[Brad Paley]:
[Edward Tufte]:

Plan and Profile of a Louisiana Landscape

I’m working on the illustrations for _The Makers of Things_. Some get done quickly; some take far longer than I imagined. The illustration that pairs a map view with an elevation cross section proved to be one of the latter (as always, click to embiggen):

Plan and Elevation of Eunice to Mamou

Plan and Elevation of Eunice to Mamou

I’m fairly happy with these stripped-down maps, focusing, I hope, readers’ attention.

Visualizing Time

Many thanks to the folks at O’Reilly for organizing and sponsoring the webcast “It’s About Time: Using Temporal Visualization Techniques to Give Data More Meaning and Context” with Hunter Whitney. Here’s [O’Reilly’s description][]:

> We typically don’t give a moment’s thought to the timing and sequence of most of life’s activities and events, but time and order play a significant role in much of what we do. Further, the overlap between one series of events and another can reveal complex patterns and prompt important insights, once detected. However, most database and visual analytics tools are not equipped to reveal the meaning and context that nuanced time representations can provide. Temporal visualizations can shed new light on many areas from healthcare to cybersecurity to sports, to name a few.
> This webcast will include key ideas, techniques, and practical applications to represent and explore event sequences and their temporal patterns. To illustrate these ideas, a visualization tool called EventFlow will be demonstrated by researchers at the University of Maryland’s Human-Computer Interaction Lab, where the tool is being developed.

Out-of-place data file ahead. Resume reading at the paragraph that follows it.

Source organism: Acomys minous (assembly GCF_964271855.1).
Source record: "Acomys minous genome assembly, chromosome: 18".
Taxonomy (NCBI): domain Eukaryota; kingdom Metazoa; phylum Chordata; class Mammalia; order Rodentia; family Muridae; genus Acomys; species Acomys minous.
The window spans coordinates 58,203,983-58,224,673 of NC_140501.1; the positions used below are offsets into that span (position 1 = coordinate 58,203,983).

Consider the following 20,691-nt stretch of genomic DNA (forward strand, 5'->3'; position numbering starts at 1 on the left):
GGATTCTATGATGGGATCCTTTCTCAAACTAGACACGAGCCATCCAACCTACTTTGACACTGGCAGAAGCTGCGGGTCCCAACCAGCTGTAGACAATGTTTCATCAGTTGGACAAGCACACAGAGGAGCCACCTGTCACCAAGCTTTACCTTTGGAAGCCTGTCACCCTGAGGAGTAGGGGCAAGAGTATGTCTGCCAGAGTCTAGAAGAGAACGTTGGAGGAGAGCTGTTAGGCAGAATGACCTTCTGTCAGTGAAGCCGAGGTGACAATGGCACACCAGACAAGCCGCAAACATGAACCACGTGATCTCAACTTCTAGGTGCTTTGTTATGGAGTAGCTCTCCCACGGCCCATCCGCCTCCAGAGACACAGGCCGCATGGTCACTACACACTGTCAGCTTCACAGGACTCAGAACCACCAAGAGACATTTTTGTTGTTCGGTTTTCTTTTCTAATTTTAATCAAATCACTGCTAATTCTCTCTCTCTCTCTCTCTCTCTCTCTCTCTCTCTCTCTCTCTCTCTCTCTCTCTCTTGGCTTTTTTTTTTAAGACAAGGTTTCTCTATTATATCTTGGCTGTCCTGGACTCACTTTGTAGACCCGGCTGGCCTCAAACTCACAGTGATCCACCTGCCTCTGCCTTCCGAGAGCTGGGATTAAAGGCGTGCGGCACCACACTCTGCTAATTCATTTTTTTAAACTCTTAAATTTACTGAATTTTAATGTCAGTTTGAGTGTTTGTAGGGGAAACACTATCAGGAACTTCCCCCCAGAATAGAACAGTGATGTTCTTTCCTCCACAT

Here are links both from the presentation and from the group chat:

* The book [Visualization of Time-Oriented Data][] “starts with an introduction to visualization and a number of historical examples of visual representations. At its core, the book presents and discusses a systematic view of the visualization of time-oriented data.”
* [EventFlow][] is software designed by UMD’s HCIL to help hospitals visualize patient-based workflows: what got done when and in what sequence. (It looks very complicated and very specific, but I wonder if it couldn’t be bent to other purposes.)
* The [Wind Map][] is the coolest thing I have seen in a long time.
* [Merely a Node][] has some examples by Whitney.
* A nice example of being able to compare [months][].
* Don’t forget [Google Charts][].

[O’Reilly’s description]:
[Visualization of Time-Oriented Data]:
[Wind Map]:
[Merely a Node]:
[Google Charts]:

15 Sorting Algorithms

Okay, I confess that I found this visualization/auralization of sorting algorithms absolutely mesmerizing, which may or may not reveal something (terribly wrong with or) about me. For those curious, the algorithms are:

> selection sort, insertion sort, quick sort, merge sort, heap sort, radix sort (LSD), radix sort (MSD), std::sort (intro sort), std::stable_sort (adaptive merge sort), shell sort, bubble sort, cocktail shaker sort, gnome sort, bitonic sort and bogo sort (30 seconds of it).

[Link][] for more information.


Cartographically-Driven Questions

Lincoln Mullen has developed an interactive map of the United States that allows you to explore the [spread of slavery][] from a little before 1790 to a little after 1860. Based on census figures, I am guessing, the map changes dynamically as counties are added and/or divided. Each county has information for the population of slaves, free African Americans, total free population, and total population, which is rendered either in percentages or in number of persons per square mile.

Working in south Louisiana, I was curious to explore a number of things, that I will perhaps write about one day, but as I looked at the larger map and played with the various views, I noticed something:


I expect to see increased percentages along waterways like the Mississippi, a trend that generally holds true in Louisiana with concentrations of slaves rising near bayous, but I cannot for the life of me immediately explain that crescent of greater enslavement that runs through Mississippi, Alabama, and Georgia. I’m guessing it has to be a geological/geographical feature that I cannot immediately discern.

Check out Mullen’s project. This is good, compelling scholarship, the kind that provokes questions among its users.

[spread of slavery]: